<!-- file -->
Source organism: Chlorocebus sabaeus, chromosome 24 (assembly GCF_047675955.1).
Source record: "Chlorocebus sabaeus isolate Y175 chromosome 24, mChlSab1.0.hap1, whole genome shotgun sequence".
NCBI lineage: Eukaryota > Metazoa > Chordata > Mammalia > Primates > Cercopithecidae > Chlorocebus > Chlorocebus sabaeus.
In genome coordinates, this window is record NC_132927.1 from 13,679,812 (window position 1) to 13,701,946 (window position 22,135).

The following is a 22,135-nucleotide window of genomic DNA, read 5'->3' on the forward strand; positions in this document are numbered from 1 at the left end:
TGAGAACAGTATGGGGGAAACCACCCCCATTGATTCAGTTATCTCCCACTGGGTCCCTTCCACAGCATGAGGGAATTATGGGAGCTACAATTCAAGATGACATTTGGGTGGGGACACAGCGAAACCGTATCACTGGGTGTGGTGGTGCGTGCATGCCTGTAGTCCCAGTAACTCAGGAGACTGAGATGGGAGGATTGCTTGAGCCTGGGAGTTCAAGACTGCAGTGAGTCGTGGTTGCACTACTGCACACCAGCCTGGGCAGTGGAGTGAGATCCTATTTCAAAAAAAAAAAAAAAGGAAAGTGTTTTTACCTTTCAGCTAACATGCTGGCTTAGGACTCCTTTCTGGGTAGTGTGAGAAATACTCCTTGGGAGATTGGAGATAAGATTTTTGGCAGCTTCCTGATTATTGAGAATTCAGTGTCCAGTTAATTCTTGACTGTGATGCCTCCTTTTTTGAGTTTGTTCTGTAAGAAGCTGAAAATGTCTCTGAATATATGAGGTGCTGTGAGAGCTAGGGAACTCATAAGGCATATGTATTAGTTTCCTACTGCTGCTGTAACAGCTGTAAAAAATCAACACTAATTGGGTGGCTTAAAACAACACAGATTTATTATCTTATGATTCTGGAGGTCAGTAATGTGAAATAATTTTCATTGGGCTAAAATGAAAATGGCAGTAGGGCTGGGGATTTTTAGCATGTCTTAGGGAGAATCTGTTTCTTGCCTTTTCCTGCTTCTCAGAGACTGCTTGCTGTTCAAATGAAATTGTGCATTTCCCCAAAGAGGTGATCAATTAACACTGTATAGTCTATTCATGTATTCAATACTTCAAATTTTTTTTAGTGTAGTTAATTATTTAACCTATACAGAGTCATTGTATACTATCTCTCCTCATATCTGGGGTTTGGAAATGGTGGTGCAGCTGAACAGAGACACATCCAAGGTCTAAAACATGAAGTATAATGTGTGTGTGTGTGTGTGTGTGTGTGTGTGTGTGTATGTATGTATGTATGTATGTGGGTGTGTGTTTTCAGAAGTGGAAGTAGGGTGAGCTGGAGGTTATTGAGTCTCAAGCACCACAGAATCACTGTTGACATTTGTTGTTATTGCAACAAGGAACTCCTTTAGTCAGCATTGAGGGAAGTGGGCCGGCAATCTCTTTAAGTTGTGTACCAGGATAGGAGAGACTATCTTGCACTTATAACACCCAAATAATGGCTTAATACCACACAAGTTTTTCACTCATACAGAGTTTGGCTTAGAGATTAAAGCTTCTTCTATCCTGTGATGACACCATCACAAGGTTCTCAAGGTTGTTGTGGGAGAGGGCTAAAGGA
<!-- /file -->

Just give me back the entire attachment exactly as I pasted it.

Source organism: Chlorocebus sabaeus, chromosome 24 (assembly GCF_047675955.1).
Source record: "Chlorocebus sabaeus isolate Y175 chromosome 24, mChlSab1.0.hap1, whole genome shotgun sequence".
NCBI lineage: Eukaryota > Metazoa > Chordata > Mammalia > Primates > Cercopithecidae > Chlorocebus > Chlorocebus sabaeus.
In genome coordinates, this window is record NC_132927.1 from 13,679,812 (window position 1) to 13,701,946 (window position 22,135).

The following is a 22,135-nucleotide window of genomic DNA, read 5'->3' on the forward strand; positions in this document are numbered from 1 at the left end:
TGAGAACAGTATGGGGGAAACCACCCCCATTGATTCAGTTATCTCCCACTGGGTCCCTTCCACAGCATGAGGGAATTATGGGAGCTACAATTCAAGATGACATTTGGGTGGGGACACAGCGAAACCGTATCACTGGGTGTGGTGGTGCGTGCATGCCTGTAGTCCCAGTAACTCAGGAGACTGAGATGGGAGGATTGCTTGAGCCTGGGAGTTCAAGACTGCAGTGAGTCGTGGTTGCACTACTGCACACCAGCCTGGGCAGTGGAGTGAGATCCTATTTCAAAAAAAAAAAAAAAGGAAAGTGTTTTTACCTTTCAGCTAACATGCTGGCTTAGGACTCCTTTCTGGGTAGTGTGAGAAATACTCCTTGGGAGATTGGAGATAAGATTTTTGGCAGCTTCCTGATTATTGAGAATTCAGTGTCCAGTTAATTCTTGACTGTGATGCCTCCTTTTTTGAGTTTGTTCTGTAAGAAGCTGAAAATGTCTCTGAATATATGAGGTGCTGTGAGAGCTAGGGAACTCATAAGGCATATGTATTAGTTTCCTACTGCTGCTGTAACAGCTGTAAAAAATCAACACTAATTGGGTGGCTTAAAACAACACAGATTTATTATCTTATGATTCTGGAGGTCAGTAATGTGAAATAATTTTCATTGGGCTAAAATGAAAATGGCAGTAGGGCTGGGGATTTTTAGCATGTCTTAGGGAGAATCTGTTTCTTGCCTTTTCCTGCTTCTCAGAGACTGCTTGCTGTTCAAATGAAATTGTGCATTTCCCCAAAGAGGTGATCAATTAACACTGTATAGTCTATTCATGTATTCAATACTTCAAATTTTTTTTAGTGTAGTTAATTATTTAACCTATACAGAGTCATTGTATACTATCTCTCCTCATATCTGGGGTTTGGAAATGGTGGTGCAGCTGAACAGAGACACATCCAAGGTCTAAAACATGAAGTATAATGTGTGTGTGTGTGTGTGTGTGTGTGTGTGTGTGTATGTATGTATGTATGTATGTGGGTGTGTGTTTTCAGAAGTGGAAGTAGGGTGAGCTGGAGGTTATTGAGTCTCAAGCACCACAGAATCACTGTTGACATTTGTTGTTATTGCAACAAGGAACTCCTTTAGTCAGCATTGAGGGAAGTGGGCCGGCAATCTCTTTAAGTTGTGTACCAGGATAGGAGAGACTATCTTGCACTTATAACACCCAAATAATGGCTTAATACCACACAAGTTTTTCACTCATACAGAGTTTGGCTTAGAGATTAAAGCTTCTTCTATCCTGTGATGACACCATCACAAGGTTCTCAAGGTTGTTGTGGGAGAGGGCTAAAGGA